I brought you some pretties, my dear volcano lovers. I've been going through the USGS ScienceBase Catalog, sorting Mount St. Helens images from the 1980 eruptive episode. I'm finding some jaw-dropping photos, many of which we'll thoroughly enjoy as our Catastrophe series continues. But I couldn't wait to share, so here's the first batch of what will be many photos that I thrust at you whilst squeeing loudly. Yes, I am that excited over the results of a volcanic eruption.
This one was taken a week after the May 18th eruption. Wow, amirite?
Fabulous view across the pumice plain at Mount St. Helens. This is from May 23rd, 1980.
Here's an image that will give you a feel for the scale of the debris avalanche. There's a full-grown human in there somewhere.
Really excellent photo here showing debris from the May 18 eruption in the foreground. Note the geologist for scale. On the hillside beyond, you can see where the lateral blast annihilated the forest. See how sharp the line is where it stopped? This is two days after the eruption: I'm not sure if the fire burning was set off by the blast or is one that started after.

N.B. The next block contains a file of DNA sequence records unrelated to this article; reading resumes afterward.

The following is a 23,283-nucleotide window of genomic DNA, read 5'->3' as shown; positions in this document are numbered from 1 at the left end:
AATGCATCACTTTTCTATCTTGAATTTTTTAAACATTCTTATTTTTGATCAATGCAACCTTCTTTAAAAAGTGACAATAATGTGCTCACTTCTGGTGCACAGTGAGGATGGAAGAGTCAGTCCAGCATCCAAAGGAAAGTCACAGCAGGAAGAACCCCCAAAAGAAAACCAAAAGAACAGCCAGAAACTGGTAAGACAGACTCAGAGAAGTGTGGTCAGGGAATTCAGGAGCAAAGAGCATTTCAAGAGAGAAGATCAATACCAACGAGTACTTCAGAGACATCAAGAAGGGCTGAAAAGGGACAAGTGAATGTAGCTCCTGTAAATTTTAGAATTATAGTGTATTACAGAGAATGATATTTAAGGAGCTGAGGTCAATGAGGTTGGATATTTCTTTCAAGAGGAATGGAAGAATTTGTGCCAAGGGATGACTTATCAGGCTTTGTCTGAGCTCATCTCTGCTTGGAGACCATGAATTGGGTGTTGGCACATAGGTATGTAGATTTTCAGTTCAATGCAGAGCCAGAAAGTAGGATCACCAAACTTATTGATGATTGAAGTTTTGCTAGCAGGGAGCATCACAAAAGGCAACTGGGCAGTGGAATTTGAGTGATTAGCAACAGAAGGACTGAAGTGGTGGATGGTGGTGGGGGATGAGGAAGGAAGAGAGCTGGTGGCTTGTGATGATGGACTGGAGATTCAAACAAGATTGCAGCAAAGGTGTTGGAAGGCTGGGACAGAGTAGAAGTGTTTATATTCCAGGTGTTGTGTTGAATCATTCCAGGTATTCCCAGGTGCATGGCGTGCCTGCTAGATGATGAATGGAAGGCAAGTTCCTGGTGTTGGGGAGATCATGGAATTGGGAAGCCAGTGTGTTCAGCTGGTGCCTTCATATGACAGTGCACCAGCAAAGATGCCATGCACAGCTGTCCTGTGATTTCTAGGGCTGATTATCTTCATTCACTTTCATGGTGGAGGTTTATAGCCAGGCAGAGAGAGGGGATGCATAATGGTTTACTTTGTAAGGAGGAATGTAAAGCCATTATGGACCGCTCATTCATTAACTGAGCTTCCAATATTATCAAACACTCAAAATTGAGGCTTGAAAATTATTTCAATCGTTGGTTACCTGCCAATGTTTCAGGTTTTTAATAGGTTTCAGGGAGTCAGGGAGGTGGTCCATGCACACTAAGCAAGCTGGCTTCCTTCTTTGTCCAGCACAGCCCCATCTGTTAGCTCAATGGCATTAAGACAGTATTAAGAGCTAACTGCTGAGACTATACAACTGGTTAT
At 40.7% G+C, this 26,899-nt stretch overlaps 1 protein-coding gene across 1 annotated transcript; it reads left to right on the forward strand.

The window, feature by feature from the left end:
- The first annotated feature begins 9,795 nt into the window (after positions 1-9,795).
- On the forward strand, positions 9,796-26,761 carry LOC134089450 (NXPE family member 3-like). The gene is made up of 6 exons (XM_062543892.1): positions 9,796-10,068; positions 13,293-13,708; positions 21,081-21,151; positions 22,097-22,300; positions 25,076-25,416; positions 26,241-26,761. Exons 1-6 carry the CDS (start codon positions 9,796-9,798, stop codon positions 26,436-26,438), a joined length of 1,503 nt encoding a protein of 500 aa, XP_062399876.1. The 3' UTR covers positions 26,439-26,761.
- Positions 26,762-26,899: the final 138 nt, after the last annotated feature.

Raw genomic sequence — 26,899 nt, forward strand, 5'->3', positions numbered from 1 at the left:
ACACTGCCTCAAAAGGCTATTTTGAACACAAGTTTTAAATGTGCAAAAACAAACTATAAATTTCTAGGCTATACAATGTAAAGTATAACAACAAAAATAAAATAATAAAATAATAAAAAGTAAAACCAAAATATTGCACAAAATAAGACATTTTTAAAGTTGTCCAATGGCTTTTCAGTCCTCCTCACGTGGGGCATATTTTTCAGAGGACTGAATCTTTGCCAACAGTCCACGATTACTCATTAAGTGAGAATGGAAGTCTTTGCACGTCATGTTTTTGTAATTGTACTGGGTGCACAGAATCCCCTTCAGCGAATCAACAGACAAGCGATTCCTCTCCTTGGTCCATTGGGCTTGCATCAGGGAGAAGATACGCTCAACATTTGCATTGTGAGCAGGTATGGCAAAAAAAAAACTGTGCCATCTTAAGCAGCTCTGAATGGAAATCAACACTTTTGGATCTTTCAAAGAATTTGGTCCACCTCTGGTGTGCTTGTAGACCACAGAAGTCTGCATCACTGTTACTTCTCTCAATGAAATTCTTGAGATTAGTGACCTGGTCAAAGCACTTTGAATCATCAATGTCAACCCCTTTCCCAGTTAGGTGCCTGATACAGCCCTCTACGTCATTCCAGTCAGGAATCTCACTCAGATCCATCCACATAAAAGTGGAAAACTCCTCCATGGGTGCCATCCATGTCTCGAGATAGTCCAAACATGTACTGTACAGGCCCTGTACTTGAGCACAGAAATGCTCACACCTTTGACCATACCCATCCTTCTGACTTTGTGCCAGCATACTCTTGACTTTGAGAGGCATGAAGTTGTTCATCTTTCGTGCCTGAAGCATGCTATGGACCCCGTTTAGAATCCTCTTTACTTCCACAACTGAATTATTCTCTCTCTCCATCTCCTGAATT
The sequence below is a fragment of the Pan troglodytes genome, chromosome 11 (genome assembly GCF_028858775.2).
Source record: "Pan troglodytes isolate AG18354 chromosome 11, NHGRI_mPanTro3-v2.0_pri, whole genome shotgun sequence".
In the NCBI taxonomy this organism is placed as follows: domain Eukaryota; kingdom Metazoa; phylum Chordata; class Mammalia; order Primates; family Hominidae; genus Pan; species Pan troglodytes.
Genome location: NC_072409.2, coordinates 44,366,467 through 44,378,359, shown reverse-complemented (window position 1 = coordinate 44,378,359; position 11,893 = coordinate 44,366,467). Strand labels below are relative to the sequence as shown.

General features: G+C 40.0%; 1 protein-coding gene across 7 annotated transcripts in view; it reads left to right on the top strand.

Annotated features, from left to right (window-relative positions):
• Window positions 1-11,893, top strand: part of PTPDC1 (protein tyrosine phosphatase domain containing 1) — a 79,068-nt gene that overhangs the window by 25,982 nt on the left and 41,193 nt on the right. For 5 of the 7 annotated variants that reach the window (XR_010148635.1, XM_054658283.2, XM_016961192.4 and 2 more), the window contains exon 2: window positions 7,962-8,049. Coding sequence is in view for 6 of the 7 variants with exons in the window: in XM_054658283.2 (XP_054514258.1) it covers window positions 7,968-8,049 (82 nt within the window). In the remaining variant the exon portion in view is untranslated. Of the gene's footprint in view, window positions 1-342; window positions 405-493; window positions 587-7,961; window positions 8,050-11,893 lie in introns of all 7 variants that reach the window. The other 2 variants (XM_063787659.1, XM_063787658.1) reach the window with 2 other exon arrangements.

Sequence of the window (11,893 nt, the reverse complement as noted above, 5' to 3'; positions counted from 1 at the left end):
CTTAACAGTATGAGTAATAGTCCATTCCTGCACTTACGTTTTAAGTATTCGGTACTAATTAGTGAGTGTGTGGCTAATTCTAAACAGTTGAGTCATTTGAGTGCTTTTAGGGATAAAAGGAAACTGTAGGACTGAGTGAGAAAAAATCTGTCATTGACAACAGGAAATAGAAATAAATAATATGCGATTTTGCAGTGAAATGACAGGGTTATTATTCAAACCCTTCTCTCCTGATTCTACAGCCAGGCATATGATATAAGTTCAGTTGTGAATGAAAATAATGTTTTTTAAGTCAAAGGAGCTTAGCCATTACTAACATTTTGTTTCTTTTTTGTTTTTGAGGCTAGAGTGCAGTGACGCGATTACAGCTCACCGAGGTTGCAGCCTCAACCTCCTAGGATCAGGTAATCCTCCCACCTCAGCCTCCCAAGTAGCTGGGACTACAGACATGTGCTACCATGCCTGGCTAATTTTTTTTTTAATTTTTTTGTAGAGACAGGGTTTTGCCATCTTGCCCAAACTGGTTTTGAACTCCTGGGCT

This looks like a total 80s glamour pose thing. It's actually srs scientific bizness.
Duuuuude this is some seriously large pumice.
Soooo in case you ever wondered what it looks like when a volcano falls down and takes its glaciers with it, it's this:
Love this photo of several geologists on a Mount St. Helens ash flow (well, the photo description says ash, but that looks rather like pumice to me). Can you imagine having a job like this?
I hope you've enjoyed our first edition. Stay tuned for many more! And if you can't wait, follow me on Facebook, where I've been posting them as I go along.